Food safety and the development of regulatory institutions in China
China, economic development in East Asia
Consumer safety has become an increasingly salient issue for China's rising middle class and regulatory state. This article elucidates the challenges of regulatory development in China through a study of food safety regulation, paying special attention to a scandal involving the sale of fake and sub-standard milk powder. It highlights some of the deficiencies of the regulatory regime and addresses some salient issues concerning regulatory state building, including the regulatory chasm between urban and rural areas, the appropriate role of the state in socioeconomic regulation, the uncertainties created by government reforms, and the conflict between food safety and employment.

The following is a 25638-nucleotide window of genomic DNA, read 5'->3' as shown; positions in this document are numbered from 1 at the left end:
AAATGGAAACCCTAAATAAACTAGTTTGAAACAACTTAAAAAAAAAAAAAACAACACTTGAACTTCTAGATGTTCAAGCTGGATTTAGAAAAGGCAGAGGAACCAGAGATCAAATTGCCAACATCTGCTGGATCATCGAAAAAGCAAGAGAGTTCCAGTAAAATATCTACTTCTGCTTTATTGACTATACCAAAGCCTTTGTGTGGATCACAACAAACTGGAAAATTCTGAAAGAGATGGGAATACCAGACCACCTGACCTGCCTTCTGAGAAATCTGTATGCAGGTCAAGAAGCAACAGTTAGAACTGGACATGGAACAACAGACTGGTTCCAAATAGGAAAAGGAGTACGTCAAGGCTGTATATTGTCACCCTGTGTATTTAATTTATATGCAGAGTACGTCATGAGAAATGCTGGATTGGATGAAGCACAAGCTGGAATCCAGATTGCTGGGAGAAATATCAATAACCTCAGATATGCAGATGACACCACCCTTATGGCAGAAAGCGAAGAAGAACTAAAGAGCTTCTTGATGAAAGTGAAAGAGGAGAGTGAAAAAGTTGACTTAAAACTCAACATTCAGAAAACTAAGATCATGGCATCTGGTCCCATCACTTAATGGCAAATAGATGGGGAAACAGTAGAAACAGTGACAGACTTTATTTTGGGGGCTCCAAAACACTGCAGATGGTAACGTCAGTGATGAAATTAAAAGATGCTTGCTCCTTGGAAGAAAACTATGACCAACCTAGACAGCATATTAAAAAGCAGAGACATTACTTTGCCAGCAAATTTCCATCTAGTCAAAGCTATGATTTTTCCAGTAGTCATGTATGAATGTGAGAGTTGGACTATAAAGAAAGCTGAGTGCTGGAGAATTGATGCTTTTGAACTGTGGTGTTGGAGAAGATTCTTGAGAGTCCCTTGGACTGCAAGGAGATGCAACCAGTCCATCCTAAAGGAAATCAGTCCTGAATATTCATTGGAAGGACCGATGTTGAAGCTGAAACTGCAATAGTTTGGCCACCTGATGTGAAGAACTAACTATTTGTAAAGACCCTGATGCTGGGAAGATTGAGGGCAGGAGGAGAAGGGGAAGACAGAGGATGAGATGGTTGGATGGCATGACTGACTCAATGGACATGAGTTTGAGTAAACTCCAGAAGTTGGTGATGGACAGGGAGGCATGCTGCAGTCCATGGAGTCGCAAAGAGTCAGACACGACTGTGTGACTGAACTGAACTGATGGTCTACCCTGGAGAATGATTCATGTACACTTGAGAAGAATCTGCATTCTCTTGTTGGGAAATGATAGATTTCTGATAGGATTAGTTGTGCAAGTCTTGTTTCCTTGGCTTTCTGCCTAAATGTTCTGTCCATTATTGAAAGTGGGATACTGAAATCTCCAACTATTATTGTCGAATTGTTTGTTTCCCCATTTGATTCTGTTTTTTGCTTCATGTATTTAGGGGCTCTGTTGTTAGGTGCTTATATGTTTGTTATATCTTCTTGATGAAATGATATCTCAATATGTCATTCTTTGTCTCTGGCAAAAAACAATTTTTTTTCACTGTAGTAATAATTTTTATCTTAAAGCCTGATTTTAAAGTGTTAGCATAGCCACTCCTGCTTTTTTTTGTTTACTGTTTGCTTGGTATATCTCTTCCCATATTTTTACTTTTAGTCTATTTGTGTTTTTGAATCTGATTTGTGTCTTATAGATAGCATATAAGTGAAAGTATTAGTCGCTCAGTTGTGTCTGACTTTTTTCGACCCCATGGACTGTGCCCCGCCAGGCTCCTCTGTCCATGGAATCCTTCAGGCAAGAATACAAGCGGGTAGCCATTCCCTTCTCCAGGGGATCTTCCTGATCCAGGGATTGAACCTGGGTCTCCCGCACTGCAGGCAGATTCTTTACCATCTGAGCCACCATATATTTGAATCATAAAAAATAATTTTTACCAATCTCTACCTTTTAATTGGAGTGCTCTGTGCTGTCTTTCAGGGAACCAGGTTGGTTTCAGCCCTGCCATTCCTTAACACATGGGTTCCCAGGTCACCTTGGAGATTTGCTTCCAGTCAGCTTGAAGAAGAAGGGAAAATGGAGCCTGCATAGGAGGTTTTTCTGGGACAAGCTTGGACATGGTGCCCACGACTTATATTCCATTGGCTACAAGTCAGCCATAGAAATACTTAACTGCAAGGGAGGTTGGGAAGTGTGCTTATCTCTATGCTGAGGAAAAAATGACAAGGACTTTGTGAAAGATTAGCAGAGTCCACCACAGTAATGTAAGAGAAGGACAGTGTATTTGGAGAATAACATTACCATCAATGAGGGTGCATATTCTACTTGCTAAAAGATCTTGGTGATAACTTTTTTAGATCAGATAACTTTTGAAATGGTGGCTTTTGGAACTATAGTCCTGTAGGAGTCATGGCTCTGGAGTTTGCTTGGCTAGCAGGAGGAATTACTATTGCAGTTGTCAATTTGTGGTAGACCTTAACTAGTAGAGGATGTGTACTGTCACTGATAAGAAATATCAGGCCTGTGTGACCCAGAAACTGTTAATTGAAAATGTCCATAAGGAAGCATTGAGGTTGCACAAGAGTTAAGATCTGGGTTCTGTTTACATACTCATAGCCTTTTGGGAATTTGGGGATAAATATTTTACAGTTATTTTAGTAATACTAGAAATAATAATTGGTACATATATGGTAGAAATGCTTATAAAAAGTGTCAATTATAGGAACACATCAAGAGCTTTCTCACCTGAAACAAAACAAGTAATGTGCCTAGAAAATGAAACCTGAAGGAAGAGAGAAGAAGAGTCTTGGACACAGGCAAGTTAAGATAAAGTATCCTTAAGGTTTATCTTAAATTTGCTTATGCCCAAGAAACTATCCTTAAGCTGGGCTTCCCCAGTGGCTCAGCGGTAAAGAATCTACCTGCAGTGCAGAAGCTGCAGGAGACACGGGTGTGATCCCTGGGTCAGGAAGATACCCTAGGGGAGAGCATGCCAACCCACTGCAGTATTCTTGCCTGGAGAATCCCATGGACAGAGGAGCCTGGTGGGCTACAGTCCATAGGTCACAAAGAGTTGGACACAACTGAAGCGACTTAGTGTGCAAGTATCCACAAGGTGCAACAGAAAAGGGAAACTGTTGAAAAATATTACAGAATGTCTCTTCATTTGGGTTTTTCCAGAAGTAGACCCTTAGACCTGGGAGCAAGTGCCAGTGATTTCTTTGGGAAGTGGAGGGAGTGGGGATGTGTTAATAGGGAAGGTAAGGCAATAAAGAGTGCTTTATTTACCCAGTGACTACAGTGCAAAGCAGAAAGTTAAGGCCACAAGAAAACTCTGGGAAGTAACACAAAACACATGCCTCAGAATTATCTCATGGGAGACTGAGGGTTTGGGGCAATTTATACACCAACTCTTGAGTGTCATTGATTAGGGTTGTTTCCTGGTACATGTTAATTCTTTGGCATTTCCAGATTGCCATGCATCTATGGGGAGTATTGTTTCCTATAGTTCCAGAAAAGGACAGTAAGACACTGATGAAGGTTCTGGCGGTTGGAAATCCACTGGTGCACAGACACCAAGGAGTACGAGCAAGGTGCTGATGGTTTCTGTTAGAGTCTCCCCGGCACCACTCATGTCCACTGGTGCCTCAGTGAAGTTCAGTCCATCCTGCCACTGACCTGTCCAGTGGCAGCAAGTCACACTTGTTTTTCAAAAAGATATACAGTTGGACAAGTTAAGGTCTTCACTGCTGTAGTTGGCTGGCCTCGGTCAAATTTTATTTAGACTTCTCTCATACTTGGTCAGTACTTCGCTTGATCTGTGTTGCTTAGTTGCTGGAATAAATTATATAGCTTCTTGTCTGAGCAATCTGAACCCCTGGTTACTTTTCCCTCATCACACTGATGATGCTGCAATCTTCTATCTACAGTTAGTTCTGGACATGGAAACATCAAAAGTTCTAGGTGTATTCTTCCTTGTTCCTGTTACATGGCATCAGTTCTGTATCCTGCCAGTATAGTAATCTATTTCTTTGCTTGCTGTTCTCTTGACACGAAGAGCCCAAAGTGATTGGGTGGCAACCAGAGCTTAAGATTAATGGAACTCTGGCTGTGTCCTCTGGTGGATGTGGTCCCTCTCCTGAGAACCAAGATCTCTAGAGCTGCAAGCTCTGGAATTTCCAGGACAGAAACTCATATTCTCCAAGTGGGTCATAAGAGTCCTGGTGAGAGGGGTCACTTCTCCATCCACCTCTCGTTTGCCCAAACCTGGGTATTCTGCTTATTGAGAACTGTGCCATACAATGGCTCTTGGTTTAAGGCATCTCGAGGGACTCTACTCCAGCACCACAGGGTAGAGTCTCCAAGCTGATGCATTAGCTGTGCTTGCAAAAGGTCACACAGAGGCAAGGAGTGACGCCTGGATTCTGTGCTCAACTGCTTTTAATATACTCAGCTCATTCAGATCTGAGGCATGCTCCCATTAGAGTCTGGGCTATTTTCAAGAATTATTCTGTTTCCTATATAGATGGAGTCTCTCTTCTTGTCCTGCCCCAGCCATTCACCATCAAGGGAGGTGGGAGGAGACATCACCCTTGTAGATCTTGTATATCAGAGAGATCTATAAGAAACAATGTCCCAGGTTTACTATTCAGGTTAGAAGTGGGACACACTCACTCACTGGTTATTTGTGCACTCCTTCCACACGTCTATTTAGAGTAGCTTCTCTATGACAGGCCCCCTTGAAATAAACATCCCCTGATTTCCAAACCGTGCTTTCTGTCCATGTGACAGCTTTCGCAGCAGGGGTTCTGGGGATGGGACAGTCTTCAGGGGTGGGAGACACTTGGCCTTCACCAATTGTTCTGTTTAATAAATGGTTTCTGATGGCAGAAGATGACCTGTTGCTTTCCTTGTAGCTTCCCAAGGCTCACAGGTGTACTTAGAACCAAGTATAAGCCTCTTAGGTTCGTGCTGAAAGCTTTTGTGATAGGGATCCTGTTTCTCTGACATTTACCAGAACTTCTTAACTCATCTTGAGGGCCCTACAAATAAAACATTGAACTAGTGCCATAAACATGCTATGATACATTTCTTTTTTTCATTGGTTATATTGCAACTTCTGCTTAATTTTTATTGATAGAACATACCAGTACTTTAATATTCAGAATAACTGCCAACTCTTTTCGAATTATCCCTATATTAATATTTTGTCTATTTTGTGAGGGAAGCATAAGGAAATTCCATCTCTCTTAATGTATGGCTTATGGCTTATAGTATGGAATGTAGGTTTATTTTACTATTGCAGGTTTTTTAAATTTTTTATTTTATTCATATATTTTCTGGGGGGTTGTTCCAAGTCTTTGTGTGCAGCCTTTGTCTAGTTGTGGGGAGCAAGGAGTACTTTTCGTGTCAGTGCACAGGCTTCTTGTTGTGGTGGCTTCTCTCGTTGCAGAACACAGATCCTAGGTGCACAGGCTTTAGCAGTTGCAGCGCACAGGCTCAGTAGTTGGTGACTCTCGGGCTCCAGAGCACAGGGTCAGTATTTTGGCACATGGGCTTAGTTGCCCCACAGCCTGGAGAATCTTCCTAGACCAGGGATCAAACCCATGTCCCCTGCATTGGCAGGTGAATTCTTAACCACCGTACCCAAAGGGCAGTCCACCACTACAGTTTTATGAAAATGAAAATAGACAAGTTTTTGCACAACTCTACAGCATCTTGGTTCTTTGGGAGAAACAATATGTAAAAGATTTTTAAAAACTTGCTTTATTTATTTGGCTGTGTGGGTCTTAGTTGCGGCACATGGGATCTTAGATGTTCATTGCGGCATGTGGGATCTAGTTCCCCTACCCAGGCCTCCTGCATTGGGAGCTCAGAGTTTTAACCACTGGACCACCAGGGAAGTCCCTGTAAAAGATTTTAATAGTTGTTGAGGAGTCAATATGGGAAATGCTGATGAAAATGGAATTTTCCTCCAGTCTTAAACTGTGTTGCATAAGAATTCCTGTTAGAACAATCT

Copyright © Asian Perspective 2005
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Earlier versions of this article were presented at the workshop on "Regulatory Compliance in China: The Lessons of Regulatory Effectiveness", Georgetown Law Centre, November 2-5, 2004, and at the 2005 Annual Meeting of the Association for Asian Studies, Chicago, Illinois.
Tam, W., & Yang, D. L. (2005). Food safety and the development of regulatory institutions in China. Asian Perspective, 29(4), 5-36.